This will probably be my last round-up of 2019; I’ll also post a best-of list separately with my 5-star titles of the year. This year I read and reviewed about 200 books for Net Galley and about 60 from the public library. I’m guessing I also read and took notes on about 50 or so scholarly books, plus a lot of articles and primary source documents. I acquired about 30 academic books and got rid of a lot of scholarly books and fiction. A friend of mine has a rule that for every new book she buys, she has to donate/sell/get rid of one already in her house. I can’t quite do that yet, but I am replacing a lot of my trade paperbacks with Kindle editions.
The Last Smile in Sunder City by Luke Arnold. 3/5
In a world where magic has disappeared, formerly supernatural beings struggle to survive and seek out potential places where magic might return, and everything that was once run by magic has stopped. It’s a grim and gritty place to be, and protagonist Fetch Philips must dig into its seediest niches to track down a vampire he’s been asked to find. The setting is unique and while the characters aren’t the best-fleshed out I’ve ever read, they are interesting enough for this noir-style thriller. A good read for the overlap between dystopia fans and readers who love the urban paranormal.
The Golden Flea by Michael Rips. 2/5
A quick read and and quirky book about the author’s many interactions with the dealers and sellers at the Chelsea Flea Market. Wandering and broad in scope, this book might appeal to readers who enjoy slice-of-life material, reading about New York and New Yorkers, and human nature. I found it a bit dull–there’s quite a bit of repetition in the figures the author writes about and their habits, good, bad, or otherwise–and I, unlike the author, got tired of reading about the same jerks berating potential customers and being cliquish and elitist. I don’t share the author’s infatuation with the rude and prickly stereotype he celebrates in the book, and so this one is just not for me.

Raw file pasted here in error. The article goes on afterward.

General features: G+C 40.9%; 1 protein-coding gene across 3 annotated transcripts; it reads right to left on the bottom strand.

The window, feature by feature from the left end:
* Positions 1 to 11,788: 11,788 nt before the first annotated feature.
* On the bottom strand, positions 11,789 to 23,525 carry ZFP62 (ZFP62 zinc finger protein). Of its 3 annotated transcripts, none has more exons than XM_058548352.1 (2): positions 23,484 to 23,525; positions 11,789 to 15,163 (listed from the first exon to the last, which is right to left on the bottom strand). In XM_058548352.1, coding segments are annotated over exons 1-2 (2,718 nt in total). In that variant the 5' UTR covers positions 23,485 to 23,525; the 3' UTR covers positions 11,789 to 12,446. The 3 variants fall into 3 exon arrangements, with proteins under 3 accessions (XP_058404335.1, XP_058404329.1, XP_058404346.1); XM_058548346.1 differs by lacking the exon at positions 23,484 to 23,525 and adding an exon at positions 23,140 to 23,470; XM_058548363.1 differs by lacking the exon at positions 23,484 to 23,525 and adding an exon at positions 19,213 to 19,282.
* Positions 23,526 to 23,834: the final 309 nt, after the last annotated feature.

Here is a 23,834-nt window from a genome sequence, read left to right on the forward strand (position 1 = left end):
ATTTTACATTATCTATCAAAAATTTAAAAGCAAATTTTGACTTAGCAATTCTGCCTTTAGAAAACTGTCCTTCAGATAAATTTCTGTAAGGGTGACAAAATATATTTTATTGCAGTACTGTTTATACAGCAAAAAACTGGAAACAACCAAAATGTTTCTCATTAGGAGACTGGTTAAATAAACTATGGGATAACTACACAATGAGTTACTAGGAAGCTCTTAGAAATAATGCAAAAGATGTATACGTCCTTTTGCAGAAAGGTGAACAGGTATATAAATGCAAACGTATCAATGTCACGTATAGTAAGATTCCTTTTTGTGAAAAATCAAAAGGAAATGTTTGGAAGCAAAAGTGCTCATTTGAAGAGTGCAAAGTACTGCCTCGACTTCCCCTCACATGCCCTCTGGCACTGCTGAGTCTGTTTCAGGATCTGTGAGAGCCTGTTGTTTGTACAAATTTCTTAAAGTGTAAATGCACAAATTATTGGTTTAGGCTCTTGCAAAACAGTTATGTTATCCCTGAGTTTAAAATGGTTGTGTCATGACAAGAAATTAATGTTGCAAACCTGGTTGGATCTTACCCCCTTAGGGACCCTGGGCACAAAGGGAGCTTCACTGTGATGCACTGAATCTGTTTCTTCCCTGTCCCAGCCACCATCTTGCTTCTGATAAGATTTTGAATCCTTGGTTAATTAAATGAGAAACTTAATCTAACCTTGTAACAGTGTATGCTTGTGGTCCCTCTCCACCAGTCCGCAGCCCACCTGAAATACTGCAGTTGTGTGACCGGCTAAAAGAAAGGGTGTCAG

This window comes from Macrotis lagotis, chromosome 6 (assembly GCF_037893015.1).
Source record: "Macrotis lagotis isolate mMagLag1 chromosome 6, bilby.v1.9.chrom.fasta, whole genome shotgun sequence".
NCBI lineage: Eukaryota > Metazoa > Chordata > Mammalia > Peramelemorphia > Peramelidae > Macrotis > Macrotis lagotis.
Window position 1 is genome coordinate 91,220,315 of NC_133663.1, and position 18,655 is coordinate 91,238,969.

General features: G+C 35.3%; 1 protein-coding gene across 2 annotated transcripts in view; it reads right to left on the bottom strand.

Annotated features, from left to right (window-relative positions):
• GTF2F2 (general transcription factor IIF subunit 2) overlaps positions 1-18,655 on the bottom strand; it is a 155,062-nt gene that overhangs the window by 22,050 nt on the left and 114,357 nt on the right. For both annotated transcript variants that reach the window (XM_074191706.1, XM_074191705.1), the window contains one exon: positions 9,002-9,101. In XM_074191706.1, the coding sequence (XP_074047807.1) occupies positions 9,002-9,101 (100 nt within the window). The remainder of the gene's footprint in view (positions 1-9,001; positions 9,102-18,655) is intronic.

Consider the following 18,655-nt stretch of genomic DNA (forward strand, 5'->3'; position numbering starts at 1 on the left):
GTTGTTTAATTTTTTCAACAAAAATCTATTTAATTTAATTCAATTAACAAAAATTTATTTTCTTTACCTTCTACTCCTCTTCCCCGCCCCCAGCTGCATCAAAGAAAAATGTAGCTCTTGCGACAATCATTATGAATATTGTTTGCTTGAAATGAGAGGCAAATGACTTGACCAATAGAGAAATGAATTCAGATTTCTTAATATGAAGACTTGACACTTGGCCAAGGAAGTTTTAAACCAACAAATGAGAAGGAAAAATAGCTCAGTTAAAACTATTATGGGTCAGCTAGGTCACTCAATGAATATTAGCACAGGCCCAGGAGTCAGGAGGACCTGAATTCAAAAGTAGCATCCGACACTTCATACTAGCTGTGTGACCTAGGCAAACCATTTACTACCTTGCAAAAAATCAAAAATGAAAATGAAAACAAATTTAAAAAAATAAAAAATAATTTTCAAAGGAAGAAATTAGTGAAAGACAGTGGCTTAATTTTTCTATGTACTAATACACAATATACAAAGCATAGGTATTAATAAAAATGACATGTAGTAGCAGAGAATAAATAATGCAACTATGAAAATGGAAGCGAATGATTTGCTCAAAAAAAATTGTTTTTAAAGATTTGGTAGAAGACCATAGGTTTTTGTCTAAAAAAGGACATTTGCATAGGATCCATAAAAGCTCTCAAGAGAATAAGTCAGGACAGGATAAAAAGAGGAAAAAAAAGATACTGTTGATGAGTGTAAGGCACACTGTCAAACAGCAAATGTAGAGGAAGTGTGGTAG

The Only Good Indians by Stephen Graham Jones. 5/5
A little ways into this, I began to think, “I’ve read an awful lot of zombie animal books lately.” I needn’t have worried that this one would be the same as the others: it’s very different, and very good. Four young men, full of hubris and disdain, massacre a herd of elk they find grazing in the men’s Native elders’ hunting grounds. One of the elk is young and pregnant, and though she may be dead, she does not forget or forgive. Ten years later, with one of the men already dead, the other three begin to meet their fates at the hands, feet–hooves–of the young elk, who takes on bodies and identities and does what she feels necessary for retribution. Along the way, the author offers insight into modern Native American culture, the ways in which indigenous Americans have been robbed and segregated, and hurt by white governments, and what it means–maybe–to be Indian. I recommend this highly as a thriller, a ghost story, a meditation. It’s gruesome and gory and marvelous.
The Splendid and the Vile by Erik Larson. 3/5
This is a fine account of Churchill’s actions (and his family’s doings) during WWII, as well as side-chapters on the lives of his daughter Mary and one of his aides in particular. It is, as are most of Larson’s books, well-written and interesting. Is another book on Churchill and the war necessary, though? While readable, this new entry into an already deep field doesn’t offer anything particularly new to say to readers, nor does it provide exceptional insight or interviews or anything else that makes it extraordinary. I suppose it would make a nice gift for someone just getting interested in the war or Churchill’s career during it.
Turtle under Ice by Juleah del Rosario. 3/5
Two high-school/college-age sisters negotiate their grief for their mother and their stepmother’s miscarriage, in free verse. I’m sure some readers will feel sympathy for the narrators, but they remained too generic for me to invest in them or their emotions very much, and the ending is horribly trite. I do think the verse form is a good one for the story being told. The production values are low: the font for the narrators’ names and page numbers is dated and unneeded, as are the faux-stains on the corners of the pages.
Overground Railroad by Candacy Taylor. 5/5
This is an outstanding and fascinating history of the Green Book–a guide for black Americans during Jim Crow that listed safe businesses to shop at, safe places to stay, safe garages to fill up their cars, and other places and people who could help them as they travelled the country. Author Candacy Taylor has not just examined the book, its creation, and publication, but also conducted interviews with people who used it, taking her work beyond the abstract or academic and demonstrating how crucial the Green Book–and other guides like it–were in specific dangerous situations experienced by blacks traveling in the US.
The Hollows by Jess Montgomery. 3/5
A nice Southern Gothic mystery, complete with plenty of family secrets, traumatic histories, and abuse. I enjoyed this quite a bit, and found that the details–the cost of groceries, the descriptions of buildings–really added to the flavor of the story. Although this is the second in a series, readers are fully filled-in on previous events, relationships, and important information.